GE Wind Turbines in Comexhidro Wind Farm, Mexico

Posted on August 20th, 2012 by
   

GE Wind Turbines in Comexhidro Wind Farm, Mexico

GE will provide the Comexhidro Wind Farm located in Santa Catarina, Nuevo León, Mexico a total of eight 2.75-megawatt wind turbines. The wind farm will be producing clean energy as well as reduce greenhouse gas emissions to the community. Comexhidro is the project leader of the construction and operation of the wind farm while Conduit Capital Partners is an investor of this project.

 

IEA Predicts Wind Power’s Growth

According to the International Energy Agency (IEA), wind power will rank no. 2 in clean electricity generation by 2017 all over the world. Wind power is expected to increase by more than 40% to almost 6,400 terawatt hours (TWh). Countries that are expected to be big players in wind energy are China, US, India, Brazil, UK, Germany and France. This is the first time that the IEA has released a medium-term report and renewable power sources, which means that they are recognizing  the increasing role of renewable energy in the global power mix.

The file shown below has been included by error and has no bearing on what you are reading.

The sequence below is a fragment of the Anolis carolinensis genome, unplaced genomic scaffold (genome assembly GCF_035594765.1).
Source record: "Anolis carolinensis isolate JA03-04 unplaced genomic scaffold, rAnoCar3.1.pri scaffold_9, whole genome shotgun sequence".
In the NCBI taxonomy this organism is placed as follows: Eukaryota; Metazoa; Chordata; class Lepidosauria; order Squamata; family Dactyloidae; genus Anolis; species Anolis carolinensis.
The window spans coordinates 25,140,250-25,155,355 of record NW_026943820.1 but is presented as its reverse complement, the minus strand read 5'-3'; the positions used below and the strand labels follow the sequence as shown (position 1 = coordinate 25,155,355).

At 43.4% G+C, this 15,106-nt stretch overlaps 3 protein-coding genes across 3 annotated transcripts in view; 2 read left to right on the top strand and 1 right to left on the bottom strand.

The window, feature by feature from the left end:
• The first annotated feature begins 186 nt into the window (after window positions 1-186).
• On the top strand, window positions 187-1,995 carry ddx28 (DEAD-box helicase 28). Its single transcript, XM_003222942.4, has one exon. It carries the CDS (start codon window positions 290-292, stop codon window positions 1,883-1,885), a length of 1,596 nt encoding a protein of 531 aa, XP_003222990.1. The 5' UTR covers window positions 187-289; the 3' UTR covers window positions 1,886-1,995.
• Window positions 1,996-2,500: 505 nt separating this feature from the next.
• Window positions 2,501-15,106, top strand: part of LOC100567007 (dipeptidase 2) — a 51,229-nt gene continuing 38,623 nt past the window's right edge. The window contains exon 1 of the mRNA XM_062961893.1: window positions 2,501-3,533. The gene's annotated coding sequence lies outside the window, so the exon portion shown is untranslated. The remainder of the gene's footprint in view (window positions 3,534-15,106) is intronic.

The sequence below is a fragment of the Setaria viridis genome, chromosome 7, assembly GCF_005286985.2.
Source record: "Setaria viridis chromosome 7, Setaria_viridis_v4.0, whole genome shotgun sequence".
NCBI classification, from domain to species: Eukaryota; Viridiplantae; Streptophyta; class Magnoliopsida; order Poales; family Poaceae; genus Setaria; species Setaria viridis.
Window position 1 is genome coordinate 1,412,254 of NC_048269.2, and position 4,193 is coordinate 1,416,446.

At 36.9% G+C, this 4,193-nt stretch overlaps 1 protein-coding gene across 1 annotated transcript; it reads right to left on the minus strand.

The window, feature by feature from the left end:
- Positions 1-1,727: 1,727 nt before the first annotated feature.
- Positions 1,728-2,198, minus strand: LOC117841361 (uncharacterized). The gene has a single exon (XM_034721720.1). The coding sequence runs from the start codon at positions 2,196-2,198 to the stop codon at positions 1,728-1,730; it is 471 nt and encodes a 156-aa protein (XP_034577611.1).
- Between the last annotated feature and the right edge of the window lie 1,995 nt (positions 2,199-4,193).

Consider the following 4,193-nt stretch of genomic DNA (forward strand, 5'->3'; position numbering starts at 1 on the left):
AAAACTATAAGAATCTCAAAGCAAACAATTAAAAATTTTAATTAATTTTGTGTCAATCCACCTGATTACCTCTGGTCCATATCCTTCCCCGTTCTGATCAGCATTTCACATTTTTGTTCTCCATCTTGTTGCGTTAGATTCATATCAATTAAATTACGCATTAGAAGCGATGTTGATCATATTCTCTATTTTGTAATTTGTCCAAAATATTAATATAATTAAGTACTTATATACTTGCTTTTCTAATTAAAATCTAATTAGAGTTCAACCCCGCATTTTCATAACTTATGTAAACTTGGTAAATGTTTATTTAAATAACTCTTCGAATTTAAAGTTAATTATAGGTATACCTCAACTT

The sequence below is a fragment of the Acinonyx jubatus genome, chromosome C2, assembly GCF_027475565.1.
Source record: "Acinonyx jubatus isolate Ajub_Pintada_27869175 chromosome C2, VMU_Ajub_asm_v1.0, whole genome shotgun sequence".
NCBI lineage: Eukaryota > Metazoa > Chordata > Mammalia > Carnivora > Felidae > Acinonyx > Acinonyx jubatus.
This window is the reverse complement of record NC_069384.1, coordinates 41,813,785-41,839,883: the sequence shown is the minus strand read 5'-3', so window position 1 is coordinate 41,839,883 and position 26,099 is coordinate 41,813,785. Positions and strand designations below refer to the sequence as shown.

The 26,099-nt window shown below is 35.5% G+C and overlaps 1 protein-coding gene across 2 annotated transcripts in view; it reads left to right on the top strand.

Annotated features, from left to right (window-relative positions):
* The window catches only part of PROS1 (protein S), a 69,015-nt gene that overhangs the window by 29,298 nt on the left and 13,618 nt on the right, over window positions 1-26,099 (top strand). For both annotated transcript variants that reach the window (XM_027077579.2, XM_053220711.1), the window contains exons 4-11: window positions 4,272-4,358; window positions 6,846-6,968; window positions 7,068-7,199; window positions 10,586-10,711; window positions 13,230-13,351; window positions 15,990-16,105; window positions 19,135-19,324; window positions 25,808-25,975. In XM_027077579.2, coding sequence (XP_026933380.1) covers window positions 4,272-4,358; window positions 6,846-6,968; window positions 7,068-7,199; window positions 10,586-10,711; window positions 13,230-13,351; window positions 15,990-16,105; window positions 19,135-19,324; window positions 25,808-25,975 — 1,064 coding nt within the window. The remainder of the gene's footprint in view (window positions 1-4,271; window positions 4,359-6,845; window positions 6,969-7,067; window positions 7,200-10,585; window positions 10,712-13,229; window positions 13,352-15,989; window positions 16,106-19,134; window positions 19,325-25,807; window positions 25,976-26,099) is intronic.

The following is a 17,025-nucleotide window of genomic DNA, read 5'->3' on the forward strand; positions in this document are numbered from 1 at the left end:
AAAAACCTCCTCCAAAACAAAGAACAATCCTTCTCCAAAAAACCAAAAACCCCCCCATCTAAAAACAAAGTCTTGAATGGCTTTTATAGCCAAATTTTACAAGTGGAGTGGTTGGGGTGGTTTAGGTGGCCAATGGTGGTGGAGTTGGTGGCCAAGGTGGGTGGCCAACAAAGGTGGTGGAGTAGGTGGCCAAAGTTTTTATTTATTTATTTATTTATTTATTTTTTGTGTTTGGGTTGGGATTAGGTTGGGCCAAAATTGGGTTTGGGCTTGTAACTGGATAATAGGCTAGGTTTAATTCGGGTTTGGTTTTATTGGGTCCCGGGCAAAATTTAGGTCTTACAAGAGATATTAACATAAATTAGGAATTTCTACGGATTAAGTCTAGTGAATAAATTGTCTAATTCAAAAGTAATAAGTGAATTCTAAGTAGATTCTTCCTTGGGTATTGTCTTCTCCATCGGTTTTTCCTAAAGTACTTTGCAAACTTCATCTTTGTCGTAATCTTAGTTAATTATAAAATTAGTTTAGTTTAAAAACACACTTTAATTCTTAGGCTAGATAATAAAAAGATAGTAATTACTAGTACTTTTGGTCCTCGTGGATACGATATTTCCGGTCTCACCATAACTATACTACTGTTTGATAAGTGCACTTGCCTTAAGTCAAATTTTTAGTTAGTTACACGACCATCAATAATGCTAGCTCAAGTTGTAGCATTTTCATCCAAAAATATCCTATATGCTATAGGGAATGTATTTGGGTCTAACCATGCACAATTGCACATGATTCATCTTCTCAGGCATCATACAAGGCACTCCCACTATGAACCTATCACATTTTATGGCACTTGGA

Maryland’s Largest Solar Power Project Started

A 160-acre solar farm, which will be Maryland’s largest solar power installation already broke ground with the state’s very own Governor Martin O’Malley heading the event.  The solar farm is located on the grounds of the Maryland Correctional Institution in Hagerstown and will produce about 20 megawatts of electricity.

 

Long Island’s Clean Solar Initiative Approved

The Long Island Power Authority (LIPA) Board of Trustees has approved the LIPA’s new Clean Solar Initiative (CSI), which will provide 50 megawatts (MW) of solar energy on Long Island and will further advance the development of clean energy. The CSI recognizes LIPA as a national leader in renewable energy. LIPA’s CSI has received overwhelming support from all sectors.

 

U.S. Tariff on Wind Imports

The U.S. Commerce Department has imposed tariffs as high as 73 percent on imports of wind towers from China and as much as 60 percent on wind towers from Vietnam. The reason behind the high tariffs are based on the agency’s preliminary findings that the wind towers are being sold at prices below production costs. Various U.S. wind manufacturers have complained to the agency about this.

 

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